Be Careful Handling this Skin-Irritating Minnesota Caterpillar
My mom is basically running a caterpillar sanctuary this fall. There are so many varieties living around her house, it's insane.
One of the pictures I got yesterday was of a Virginian Tiger Moth caterpillar, or more commonly known as Yellow Wooly Bears. These guys are a rusty orange color and completely covered in thin, long, dark hairs. The bristles are not poisonous, but they can cause skin irritation to sensitive skin.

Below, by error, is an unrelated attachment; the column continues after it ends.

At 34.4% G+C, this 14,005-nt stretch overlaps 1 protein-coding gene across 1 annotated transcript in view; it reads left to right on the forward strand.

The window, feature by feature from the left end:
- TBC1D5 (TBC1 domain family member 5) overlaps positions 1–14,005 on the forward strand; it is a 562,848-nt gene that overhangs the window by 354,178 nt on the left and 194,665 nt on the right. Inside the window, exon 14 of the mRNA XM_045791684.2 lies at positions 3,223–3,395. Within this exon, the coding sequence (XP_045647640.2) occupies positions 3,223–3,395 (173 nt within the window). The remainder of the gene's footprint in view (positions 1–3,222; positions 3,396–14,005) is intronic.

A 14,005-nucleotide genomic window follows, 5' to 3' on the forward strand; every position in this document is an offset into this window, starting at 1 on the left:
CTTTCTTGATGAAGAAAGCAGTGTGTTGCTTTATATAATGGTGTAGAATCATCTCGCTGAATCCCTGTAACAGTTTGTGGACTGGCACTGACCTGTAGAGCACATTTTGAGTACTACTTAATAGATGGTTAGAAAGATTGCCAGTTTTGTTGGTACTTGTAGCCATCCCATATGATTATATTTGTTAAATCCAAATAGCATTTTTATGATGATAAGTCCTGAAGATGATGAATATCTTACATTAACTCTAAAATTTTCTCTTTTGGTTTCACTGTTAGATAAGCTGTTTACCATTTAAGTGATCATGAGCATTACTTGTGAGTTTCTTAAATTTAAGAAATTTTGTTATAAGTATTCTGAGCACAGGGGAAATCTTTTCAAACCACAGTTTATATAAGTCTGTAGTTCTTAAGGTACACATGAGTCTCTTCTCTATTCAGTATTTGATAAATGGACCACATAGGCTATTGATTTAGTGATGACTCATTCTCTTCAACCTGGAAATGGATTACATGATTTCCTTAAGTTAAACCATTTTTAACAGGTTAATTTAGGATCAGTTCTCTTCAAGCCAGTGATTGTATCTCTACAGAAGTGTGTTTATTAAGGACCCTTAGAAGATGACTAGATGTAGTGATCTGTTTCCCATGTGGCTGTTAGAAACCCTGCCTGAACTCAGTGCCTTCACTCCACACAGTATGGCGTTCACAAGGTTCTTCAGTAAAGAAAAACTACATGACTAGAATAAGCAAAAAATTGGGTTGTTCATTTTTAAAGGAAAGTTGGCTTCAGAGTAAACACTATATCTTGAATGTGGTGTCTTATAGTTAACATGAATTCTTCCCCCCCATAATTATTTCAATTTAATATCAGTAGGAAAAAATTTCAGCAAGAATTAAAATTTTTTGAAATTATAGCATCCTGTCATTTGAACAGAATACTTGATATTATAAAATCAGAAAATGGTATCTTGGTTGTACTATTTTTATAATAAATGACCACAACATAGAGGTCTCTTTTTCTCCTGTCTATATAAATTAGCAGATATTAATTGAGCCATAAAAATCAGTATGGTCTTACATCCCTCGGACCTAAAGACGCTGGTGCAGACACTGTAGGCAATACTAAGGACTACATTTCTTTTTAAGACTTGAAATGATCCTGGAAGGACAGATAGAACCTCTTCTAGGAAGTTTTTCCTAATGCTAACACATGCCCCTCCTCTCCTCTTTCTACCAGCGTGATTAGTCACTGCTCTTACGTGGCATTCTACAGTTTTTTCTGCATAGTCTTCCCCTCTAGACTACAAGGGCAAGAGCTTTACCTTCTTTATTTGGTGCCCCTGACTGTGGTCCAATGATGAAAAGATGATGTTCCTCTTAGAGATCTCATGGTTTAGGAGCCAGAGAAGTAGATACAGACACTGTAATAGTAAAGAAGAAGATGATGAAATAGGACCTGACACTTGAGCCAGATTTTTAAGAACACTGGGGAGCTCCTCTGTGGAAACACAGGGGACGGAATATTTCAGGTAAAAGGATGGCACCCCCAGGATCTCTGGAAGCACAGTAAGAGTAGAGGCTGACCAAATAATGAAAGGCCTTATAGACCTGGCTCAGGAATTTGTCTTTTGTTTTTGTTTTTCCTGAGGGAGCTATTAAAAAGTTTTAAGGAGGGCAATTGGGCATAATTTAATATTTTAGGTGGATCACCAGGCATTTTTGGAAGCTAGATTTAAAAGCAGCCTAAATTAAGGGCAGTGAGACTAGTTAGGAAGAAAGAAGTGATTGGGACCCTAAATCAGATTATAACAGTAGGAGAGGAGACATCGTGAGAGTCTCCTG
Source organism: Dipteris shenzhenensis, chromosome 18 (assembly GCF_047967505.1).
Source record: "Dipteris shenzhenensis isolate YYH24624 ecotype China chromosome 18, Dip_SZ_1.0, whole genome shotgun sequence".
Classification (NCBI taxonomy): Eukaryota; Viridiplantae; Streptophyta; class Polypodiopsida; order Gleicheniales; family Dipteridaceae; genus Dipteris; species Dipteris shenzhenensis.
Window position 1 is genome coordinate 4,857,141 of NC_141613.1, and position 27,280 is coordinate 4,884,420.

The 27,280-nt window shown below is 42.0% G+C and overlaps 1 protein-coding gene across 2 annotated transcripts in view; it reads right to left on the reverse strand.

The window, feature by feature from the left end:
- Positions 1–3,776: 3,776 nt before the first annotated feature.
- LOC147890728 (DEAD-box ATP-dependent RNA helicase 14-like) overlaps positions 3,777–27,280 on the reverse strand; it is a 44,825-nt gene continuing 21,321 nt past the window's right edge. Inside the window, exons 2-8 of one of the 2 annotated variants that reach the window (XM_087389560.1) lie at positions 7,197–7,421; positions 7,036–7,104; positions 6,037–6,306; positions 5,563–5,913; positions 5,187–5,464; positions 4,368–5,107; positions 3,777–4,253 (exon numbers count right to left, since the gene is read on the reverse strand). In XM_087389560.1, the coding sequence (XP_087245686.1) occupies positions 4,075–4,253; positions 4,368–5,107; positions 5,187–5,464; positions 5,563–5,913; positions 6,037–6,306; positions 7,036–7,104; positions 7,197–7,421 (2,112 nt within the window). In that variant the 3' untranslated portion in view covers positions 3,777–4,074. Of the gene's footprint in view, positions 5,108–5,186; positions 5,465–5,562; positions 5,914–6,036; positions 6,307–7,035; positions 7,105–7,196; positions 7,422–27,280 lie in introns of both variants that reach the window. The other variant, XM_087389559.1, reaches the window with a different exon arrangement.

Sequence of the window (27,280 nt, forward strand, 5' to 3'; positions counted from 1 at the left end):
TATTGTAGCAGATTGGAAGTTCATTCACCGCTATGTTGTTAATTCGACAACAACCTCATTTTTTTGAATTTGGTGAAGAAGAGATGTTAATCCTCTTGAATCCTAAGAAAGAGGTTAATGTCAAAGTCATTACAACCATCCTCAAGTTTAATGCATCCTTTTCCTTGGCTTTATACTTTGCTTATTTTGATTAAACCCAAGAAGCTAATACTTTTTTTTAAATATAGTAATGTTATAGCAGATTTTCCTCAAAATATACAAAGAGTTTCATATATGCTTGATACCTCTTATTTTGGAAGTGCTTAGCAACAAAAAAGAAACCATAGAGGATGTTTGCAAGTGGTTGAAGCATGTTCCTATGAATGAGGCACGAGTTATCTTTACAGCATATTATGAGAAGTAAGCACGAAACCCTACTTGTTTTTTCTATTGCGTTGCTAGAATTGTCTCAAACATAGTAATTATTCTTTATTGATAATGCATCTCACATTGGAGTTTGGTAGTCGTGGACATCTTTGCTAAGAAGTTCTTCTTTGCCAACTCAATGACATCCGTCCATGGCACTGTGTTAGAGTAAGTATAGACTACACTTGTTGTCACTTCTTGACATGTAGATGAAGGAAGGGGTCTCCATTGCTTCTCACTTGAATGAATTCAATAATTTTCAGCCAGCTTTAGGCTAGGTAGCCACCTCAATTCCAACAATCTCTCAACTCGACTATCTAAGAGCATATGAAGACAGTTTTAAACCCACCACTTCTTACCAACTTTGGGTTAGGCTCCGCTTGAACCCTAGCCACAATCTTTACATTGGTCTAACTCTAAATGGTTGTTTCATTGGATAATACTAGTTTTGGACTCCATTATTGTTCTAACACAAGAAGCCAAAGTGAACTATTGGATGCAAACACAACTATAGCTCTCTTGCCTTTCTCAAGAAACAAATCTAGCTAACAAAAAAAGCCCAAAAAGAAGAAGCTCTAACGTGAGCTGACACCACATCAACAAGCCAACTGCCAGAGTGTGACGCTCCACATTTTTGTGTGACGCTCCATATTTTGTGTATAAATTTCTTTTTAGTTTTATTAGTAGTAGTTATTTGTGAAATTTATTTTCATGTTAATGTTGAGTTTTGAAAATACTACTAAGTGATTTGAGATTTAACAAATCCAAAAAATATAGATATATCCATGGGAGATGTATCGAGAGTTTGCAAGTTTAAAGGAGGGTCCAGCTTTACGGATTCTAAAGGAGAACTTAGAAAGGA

The bristles of the caterpillar contain toxins that break away when they come in contact with human skin, causing mild to intense burning and itching depending on the handler's skin.
These caterpillars mature between May and November every year and are found throughout North America, mainly out east.
If you are looking for them in Minnesota, the best places to find them are plantings around yards and gardens, also in bottomlands, woodlands, and forests. Their diet consists of growing plants, shrubs, and trees and really like milkweed as well.
In my experience, it's best to always err on the side of caution when handling insects. Observing with your eyes can save your skin from itching. Have fun checking out all the fun fall insects hanging out before the hibernation season!